Dr. Angela Mariotto and colleagues from the Statistical Research Applications Branch in DCCPS used SEER data from 2000 to 2002 and applied it to the most recent U.S. Census Bureau population projections to develop a rigorous method for projecting incidence and prevalence for all cancers from 2000 through 2020. That work led to a forecast of a 48-percent increase in cancer incidence and an 81-percent increase in people living with or surviving cancer over this time period.
Dr. Joan Warren and colleagues from the Health Services and Economics Branch in DCCPS used data from the SEER-Medicare database to construct a model that separated out oncologist visit rates by patient sex, age, and time of diagnosis during patients’ first 12 months after diagnosis, last 12 months of life, and the period in between.
These analyses made it possible for the ASCO/AAMC study team to develop a clearer picture of important trends in cancer care, particularly the influence of increased cancer survivorship. These analyses revealed that two-thirds of the projected visits to oncologists in 2020 will be made by patients who are more than 1 year post-diagnosis.
That is likely due, in part, to the benefits being seen with adjuvant chemotherapy in breast and other cancers, and it means that, moving forward, oncologists will be involved in direct patient care with individual patients over longer periods of time. As a result, they may need to depend more on physician assistants and nurse practitioners and consult more closely with patients’ primary care physicians. Physician-patient communication and coordination of care, already topics of concern for U.S. health care delivery, will become even more important. Surveillance of such trends will be critical to a better understanding of the quality of cancer care and where, perhaps, efficiencies in care can be gained.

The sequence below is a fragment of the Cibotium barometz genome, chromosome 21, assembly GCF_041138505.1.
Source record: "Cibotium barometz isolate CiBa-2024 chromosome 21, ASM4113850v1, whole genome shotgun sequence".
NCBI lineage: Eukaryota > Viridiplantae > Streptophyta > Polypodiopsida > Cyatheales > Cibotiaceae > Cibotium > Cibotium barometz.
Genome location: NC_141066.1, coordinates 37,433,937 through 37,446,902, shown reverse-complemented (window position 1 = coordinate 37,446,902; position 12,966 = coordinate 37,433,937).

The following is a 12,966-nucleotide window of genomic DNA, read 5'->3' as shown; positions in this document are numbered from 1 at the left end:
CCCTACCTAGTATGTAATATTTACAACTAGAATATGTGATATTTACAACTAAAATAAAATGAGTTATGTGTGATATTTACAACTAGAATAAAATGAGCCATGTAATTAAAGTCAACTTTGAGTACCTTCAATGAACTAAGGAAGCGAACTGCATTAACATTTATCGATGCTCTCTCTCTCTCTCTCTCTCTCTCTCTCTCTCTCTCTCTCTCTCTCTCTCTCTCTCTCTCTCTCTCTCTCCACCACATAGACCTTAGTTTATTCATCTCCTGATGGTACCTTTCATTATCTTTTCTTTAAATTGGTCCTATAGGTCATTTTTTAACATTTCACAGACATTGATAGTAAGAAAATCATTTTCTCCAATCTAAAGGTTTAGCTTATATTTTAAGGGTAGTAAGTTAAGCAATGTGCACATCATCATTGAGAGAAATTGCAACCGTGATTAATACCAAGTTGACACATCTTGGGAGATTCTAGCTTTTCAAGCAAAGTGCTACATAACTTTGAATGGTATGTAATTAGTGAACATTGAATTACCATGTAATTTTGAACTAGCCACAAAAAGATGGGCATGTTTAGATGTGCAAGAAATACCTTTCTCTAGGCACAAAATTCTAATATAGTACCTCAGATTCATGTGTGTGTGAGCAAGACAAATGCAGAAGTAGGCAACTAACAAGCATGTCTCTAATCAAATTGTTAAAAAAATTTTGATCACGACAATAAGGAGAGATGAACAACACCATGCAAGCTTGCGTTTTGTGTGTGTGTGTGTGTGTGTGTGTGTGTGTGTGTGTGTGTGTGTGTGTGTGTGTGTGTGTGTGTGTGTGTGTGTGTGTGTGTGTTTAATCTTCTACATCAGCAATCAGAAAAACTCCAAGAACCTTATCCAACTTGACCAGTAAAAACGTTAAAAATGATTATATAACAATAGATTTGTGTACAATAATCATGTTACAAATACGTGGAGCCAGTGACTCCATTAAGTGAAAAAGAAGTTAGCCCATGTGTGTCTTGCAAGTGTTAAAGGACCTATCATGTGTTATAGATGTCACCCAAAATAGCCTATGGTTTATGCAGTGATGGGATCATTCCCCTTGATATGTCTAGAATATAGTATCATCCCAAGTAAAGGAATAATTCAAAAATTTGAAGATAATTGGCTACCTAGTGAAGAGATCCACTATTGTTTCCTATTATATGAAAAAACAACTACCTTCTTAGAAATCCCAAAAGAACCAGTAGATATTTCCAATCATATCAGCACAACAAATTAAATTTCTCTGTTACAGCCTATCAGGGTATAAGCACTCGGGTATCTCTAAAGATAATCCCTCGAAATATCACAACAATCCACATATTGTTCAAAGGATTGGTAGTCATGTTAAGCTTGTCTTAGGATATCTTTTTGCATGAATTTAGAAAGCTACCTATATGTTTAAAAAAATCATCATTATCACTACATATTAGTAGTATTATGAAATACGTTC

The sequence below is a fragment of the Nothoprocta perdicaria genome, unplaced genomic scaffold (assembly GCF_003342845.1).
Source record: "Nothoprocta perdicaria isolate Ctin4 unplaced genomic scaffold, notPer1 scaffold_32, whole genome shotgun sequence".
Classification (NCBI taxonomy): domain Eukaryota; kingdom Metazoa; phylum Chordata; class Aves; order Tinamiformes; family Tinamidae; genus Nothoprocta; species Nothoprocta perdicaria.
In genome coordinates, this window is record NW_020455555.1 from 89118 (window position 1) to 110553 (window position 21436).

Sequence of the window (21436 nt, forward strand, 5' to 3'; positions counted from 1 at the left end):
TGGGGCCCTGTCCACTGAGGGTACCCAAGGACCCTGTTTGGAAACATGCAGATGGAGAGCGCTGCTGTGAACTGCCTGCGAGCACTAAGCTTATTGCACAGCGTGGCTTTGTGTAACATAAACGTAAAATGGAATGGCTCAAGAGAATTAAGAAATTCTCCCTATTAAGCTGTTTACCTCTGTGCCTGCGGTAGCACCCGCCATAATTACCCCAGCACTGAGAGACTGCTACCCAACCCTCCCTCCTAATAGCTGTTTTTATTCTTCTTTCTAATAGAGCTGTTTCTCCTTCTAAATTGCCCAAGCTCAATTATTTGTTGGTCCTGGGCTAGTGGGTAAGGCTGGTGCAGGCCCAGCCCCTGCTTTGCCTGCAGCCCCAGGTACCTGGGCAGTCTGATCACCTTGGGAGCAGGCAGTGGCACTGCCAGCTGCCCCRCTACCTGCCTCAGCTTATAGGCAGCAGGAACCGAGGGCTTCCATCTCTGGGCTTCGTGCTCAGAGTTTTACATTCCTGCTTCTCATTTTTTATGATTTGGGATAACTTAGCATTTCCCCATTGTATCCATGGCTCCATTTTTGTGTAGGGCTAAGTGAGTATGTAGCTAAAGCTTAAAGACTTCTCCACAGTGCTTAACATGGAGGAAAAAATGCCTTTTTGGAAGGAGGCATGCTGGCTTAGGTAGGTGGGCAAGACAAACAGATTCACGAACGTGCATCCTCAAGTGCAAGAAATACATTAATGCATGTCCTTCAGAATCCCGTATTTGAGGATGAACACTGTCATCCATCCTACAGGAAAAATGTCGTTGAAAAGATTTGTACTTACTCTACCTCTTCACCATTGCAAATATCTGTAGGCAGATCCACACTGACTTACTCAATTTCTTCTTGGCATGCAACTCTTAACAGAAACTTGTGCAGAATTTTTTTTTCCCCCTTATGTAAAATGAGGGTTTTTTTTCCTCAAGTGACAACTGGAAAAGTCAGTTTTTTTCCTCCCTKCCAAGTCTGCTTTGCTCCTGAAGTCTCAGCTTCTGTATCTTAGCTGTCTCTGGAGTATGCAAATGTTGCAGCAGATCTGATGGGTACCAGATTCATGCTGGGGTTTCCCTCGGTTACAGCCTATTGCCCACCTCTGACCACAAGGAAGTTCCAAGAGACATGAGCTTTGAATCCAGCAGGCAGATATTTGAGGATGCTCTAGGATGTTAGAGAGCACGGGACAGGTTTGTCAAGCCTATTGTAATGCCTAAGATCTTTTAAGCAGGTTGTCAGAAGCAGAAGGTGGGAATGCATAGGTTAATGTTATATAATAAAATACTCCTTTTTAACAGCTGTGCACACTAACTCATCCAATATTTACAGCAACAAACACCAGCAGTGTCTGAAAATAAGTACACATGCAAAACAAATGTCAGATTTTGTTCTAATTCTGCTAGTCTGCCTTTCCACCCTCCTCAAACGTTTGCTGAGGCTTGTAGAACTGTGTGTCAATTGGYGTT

NCI staff are currently working on a paper for publication that will provide the technical details of how the demand projections that contributed to this important work force study were generated. In the interim, it’s gratifying to yet again witness the power of our surveillance program and contribute to an important new study that will help shape cancer care.
Researchers have created a new imaging compound that fluoresces only when processed by cancer cells. Use of this compound allowed scientists to visualize 92 percent of the very small tumors in the peritoneum - the tissue that lines the wall of the abdomen - in mice with ovarian cancer. The results were published in the March 15 Cancer Research.
The team led by Dr. Hisataka Kobayashi from the Molecular Imaging Program in NCI’s Center for Cancer Research (CCR) created a compound consisting of the protein avidin, which binds to a protein commonly found on cancer cells that have spread to the peritoneum, joined to three molecules of the fluorescent compound rhodamine X. This complex, called Av-3ROX, is taken up by a cancer cell after binding to its surface and is subsequently broken down in the lysosome. When enzymes in the lysosome break the molecule into smaller pieces, the fluorescence from rhodamine X is released, enabling the cancer cell to be detected using imaging techniques.
To verify that Av-3ROX was specifically internalized into tumor cells, the investigators used cells that carried the gene for red fluorescent protein (RFP) to induce tumors and peritoneal metastases in mice. The investigators injected Av-3ROX into the peritoneum of the mice, captured fluorescent images of both Av-3ROX and RFP, and compared the number of metastases identified using both compounds. They found that Av3-ROX had 92 percent sensitivity and 98 percent specificity for the cancer cells.